First of all, you’re awesome. Don’t ever believe anyone who tells you otherwise. Second of all, I am writing to you today to say I feel your pain. You’re not alone on this journey in life & knowing that can be a huge factor in realizing that being a misfit is actually not a bad lot in life. In fact the second reason I’m writing to you today is to tell you why I believe being a misfit can actually be one of the greatest things you can experience in life. But we’ll get to that later. To begin, let me explain why I feel I have the right to speak on these matters.
I’ve been weird practically since birth. My mom swears I said my first sentence at less than a year old (“It’s good, Mom!” while eating; so fitting that my first sentence would be about food. Ha!), causing her to nearly fall over in shock. Certainly I’ve been weird since at least pre-school. I remember very distinctly being the only child in my pre-school class who would sit down with a book during our free-play periods. It never much occurred to me at the time that this meant I was a bit “off.” I was so busy doing my own thing that I never really noticed. Then I went to kindergarten & discovered I was the only kid who hated nap time. While everyone else was blissfully asleep, I would lie awake bored & wondering how much longer this torture would last. I would also wear ridiculous brightly-colored headbands just about every single day. With my hair in a pony-tail. It never occurred to me that this wasn’t stylish or that no one else wore their hair this way. I just did it because I liked it.
Well, as we all know, kids can be pretty cruel. And my care-free “be weird & no one really cares” days didn’t last forever. Before long, the other kids figured out I was pretty weird. Certainly I had a few friends here & there; naturally they were the other weirdos & misfits of course. There’s nothing to bring people together like a feeling of mutual exclusion from your peers.
So to the other misfits, nerds, geeks, & weirdos out there today:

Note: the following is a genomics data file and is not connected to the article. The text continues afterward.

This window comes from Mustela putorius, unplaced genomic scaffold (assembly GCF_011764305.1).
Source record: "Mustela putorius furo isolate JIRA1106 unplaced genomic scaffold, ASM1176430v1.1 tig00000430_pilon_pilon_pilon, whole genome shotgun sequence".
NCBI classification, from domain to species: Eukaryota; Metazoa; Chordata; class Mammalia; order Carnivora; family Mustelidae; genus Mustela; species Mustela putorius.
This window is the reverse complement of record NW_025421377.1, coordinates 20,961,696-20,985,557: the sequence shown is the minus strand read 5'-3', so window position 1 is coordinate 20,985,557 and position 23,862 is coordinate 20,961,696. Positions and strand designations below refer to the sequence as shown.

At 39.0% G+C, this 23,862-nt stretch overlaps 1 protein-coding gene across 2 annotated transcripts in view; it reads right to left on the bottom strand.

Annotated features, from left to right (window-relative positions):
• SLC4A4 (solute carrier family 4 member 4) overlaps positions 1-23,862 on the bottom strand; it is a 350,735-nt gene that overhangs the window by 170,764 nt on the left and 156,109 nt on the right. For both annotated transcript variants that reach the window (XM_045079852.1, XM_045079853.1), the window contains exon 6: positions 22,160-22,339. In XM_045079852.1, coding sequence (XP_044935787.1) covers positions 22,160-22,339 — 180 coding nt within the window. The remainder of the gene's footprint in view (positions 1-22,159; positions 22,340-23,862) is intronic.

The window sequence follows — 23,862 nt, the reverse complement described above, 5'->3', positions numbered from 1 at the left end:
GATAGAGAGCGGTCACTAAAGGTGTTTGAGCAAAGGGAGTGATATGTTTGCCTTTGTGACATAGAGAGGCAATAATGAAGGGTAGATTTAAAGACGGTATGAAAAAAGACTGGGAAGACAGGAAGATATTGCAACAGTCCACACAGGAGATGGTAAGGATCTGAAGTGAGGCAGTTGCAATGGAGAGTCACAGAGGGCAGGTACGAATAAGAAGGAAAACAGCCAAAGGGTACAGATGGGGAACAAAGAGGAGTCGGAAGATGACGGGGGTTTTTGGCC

I know what it’s like to be the only kid in class who doesn’t know what “gay” means. Who answers the joke “Is it ‘I da hoe’ or ‘You da hoe’” with “Idaho” because I didn’t realize this was some stupid joke that had nothing to do with the name of a state.
I know what it’s like to be constantly out of the loop on popular culture & thus have very little to talk about with the majority of your classmates.
I know what it’s like to be picked last in gym class over & over again. And what it’s like to be laughed at because your athletic skills leave a lot to be desired.
I know what it’s like to hide your grades from your classmates because you know they’ll tease you for being a “smarty pants” or at the least they’ll try to make you feel guilty for “wrecking the curve.”
I know what it’s like to be excited for school to start because you love learning but at the same time to dread the social aspect of school because you have so much anxiety over whether your fellow nerds will be in any of your classes or, most important of all, if they’ll share your lunch period.
I know what it’s like to try really hard to fit in with the cool kids & to think they’ve finally more or less accepted you only to find out the whole time they thought you were just a pain in the butt.
I know what it’s like to never be sure if a compliment is really a compliment or if people are secretly making fun of you when you’re not looking or listening because the latter has happened enough times to make you paranoid.
On a more adult level, I know what it’s like to feel “old before your time.” To wonder when most of your cohorts will realize that getting drunk is only a minor milestone in life, not one to be revisited every single weekend. And then further to wonder if making such statements makes you incredibly boring & “old.”
Speaking of being old, I know what it’s like to be called “old at heart,” sometimes as a compliment & sometimes not.
And I still know what it’s like to be out of the loop about much of popular culture. Only this time I don’t give a crap. Because now I know that I’m not missing anything worth missing.
Now that I’ve reiterated all the reasons why being a misfit, nerd, geek, or weirdo sucks or at least can be difficult, let me explain why I think being different than the norm is actually AWESOME. Being a misfit from an early age taught me some very valuable lessons that I think everyone learns at some point in life but learning them at a young age can be even more beneficial.